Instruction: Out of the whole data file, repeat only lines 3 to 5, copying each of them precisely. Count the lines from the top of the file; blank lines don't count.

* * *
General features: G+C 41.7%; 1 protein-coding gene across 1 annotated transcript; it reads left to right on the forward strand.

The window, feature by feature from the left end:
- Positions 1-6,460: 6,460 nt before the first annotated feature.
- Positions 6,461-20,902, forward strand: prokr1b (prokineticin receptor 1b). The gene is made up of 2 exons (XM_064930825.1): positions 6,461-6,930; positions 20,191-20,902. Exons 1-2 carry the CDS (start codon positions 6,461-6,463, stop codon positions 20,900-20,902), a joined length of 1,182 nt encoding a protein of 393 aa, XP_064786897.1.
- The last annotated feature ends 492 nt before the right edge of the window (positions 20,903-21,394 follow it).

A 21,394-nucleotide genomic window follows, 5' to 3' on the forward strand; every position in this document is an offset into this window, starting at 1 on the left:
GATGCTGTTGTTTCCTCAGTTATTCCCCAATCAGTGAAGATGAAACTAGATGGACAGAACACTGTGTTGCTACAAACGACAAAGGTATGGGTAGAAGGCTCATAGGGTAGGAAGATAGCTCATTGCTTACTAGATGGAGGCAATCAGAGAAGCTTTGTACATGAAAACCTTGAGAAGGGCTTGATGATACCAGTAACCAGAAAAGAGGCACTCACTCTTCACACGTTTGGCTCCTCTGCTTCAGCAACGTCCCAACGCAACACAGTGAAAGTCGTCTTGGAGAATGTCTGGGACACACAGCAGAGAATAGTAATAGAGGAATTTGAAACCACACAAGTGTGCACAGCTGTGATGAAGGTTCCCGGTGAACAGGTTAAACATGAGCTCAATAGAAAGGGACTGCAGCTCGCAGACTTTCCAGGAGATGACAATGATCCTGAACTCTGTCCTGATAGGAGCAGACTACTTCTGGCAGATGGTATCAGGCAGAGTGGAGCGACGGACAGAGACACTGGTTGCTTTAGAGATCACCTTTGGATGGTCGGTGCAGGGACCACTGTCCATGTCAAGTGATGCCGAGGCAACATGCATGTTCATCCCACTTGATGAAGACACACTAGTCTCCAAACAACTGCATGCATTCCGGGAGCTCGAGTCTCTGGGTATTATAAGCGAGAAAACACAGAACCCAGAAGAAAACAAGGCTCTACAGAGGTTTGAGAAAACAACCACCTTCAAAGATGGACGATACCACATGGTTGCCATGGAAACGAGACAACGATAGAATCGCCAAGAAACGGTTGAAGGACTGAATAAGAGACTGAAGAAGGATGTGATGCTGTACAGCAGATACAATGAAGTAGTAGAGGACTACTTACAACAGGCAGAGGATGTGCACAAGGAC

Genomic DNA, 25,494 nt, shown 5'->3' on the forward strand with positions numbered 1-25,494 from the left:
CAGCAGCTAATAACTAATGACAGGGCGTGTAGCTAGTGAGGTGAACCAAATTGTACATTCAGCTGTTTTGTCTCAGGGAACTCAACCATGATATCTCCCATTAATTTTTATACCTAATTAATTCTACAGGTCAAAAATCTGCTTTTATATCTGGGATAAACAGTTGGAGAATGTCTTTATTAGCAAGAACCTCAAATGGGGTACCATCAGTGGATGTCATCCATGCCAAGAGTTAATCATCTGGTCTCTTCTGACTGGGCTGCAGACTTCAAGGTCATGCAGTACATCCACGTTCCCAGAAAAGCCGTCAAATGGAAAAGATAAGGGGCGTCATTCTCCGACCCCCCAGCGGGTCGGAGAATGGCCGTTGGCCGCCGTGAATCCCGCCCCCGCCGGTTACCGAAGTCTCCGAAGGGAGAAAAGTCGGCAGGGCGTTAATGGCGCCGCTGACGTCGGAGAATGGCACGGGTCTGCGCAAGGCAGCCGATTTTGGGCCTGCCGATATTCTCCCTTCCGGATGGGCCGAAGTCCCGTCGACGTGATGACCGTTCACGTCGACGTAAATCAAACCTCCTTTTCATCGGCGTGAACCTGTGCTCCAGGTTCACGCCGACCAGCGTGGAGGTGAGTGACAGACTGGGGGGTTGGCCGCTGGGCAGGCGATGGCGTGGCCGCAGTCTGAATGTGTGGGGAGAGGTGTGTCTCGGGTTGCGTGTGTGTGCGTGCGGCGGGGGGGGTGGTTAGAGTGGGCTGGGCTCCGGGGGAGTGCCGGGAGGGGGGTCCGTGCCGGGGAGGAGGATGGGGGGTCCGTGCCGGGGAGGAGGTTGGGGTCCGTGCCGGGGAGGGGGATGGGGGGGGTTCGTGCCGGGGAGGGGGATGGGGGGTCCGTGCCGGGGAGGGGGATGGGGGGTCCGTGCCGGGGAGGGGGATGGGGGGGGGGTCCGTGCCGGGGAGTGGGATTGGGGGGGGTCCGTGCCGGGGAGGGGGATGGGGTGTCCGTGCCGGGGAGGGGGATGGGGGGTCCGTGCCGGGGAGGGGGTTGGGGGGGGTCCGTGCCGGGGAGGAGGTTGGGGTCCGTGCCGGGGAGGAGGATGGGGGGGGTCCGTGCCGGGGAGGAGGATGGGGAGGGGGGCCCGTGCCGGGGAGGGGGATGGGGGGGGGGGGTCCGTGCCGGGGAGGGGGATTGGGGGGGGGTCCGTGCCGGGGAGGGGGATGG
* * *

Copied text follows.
- Positions 1-6,460: 6,460 nt before the first annotated feature.
- Positions 6,461-20,902, forward strand: prokr1b (prokineticin receptor 1b). The gene is made up of 2 exons (XM_064930825.1): positions 6,461-6,930; positions 20,191-20,902. Exons 1-2 carry the CDS (start codon positions 6,461-6,463, stop codon positions 20,900-20,902), a joined length of 1,182 nt encoding a protein of 393 aa, XP_064786897.1.
- The last annotated feature ends 492 nt before the right edge of the window (positions 20,903-21,394 follow it).